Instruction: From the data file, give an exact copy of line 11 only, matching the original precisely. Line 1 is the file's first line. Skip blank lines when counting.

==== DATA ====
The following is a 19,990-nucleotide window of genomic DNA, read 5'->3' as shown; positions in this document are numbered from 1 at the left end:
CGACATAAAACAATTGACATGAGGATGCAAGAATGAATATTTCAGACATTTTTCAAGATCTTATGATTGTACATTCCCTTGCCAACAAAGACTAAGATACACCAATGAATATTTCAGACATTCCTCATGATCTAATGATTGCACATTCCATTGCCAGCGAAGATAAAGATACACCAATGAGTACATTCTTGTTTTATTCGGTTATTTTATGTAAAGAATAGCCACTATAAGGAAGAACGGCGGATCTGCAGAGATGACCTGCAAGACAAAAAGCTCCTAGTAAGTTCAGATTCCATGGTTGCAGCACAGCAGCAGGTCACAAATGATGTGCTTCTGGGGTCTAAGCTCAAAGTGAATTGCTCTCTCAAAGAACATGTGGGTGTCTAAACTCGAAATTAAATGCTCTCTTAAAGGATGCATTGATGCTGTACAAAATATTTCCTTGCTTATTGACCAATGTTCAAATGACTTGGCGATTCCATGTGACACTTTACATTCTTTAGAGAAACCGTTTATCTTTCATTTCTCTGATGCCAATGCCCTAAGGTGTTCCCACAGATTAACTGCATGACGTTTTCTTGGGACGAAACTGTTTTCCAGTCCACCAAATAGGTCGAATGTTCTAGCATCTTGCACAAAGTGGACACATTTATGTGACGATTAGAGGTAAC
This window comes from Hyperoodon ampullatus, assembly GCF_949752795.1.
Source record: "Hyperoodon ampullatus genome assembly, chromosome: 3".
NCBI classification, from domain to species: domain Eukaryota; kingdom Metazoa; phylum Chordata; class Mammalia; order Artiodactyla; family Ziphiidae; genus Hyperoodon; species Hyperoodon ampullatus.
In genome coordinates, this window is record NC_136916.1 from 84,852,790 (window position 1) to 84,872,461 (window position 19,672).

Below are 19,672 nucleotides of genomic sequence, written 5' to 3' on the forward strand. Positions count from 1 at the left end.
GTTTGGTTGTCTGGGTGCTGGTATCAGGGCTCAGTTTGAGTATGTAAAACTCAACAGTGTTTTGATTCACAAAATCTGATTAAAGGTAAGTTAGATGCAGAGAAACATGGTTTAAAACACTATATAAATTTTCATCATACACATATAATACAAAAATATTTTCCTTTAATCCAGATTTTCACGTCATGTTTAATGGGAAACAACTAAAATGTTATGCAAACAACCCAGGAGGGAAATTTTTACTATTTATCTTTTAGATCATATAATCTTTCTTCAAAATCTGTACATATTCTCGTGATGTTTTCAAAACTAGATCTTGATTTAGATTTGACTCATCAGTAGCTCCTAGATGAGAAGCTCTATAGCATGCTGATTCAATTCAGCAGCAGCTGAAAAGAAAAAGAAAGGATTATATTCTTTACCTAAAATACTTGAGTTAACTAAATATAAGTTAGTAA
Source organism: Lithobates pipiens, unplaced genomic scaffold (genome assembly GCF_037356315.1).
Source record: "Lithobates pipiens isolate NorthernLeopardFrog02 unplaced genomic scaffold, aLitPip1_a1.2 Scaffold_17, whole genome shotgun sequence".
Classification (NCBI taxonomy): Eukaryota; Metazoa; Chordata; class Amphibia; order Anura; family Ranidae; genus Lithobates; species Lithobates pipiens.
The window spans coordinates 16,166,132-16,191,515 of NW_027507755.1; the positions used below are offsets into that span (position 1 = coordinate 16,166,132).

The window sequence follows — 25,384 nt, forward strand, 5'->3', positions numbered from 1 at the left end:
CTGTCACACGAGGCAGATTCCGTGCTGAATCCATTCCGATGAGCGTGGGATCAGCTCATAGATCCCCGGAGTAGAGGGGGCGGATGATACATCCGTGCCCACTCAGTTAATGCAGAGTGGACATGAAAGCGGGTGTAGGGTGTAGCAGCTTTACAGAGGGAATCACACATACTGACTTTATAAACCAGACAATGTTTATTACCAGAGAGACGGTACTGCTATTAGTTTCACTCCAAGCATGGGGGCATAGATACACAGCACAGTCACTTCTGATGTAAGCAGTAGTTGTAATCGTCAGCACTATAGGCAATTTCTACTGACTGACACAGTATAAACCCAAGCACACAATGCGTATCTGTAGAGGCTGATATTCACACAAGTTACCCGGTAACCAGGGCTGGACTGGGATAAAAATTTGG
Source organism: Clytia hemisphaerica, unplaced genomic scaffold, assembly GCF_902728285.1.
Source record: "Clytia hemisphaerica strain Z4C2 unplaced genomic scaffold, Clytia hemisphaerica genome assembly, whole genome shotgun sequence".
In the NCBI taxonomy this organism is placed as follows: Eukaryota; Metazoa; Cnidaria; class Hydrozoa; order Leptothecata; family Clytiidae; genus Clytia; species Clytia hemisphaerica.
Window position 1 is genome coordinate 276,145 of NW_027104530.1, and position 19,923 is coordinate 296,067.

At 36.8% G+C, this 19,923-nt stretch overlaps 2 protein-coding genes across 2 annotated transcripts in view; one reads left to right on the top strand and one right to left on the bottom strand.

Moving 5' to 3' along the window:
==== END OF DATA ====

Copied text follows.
Classification (NCBI taxonomy): Eukaryota; Metazoa; Chordata; class Amphibia; order Anura; family Ranidae; genus Lithobates; species Lithobates pipiens.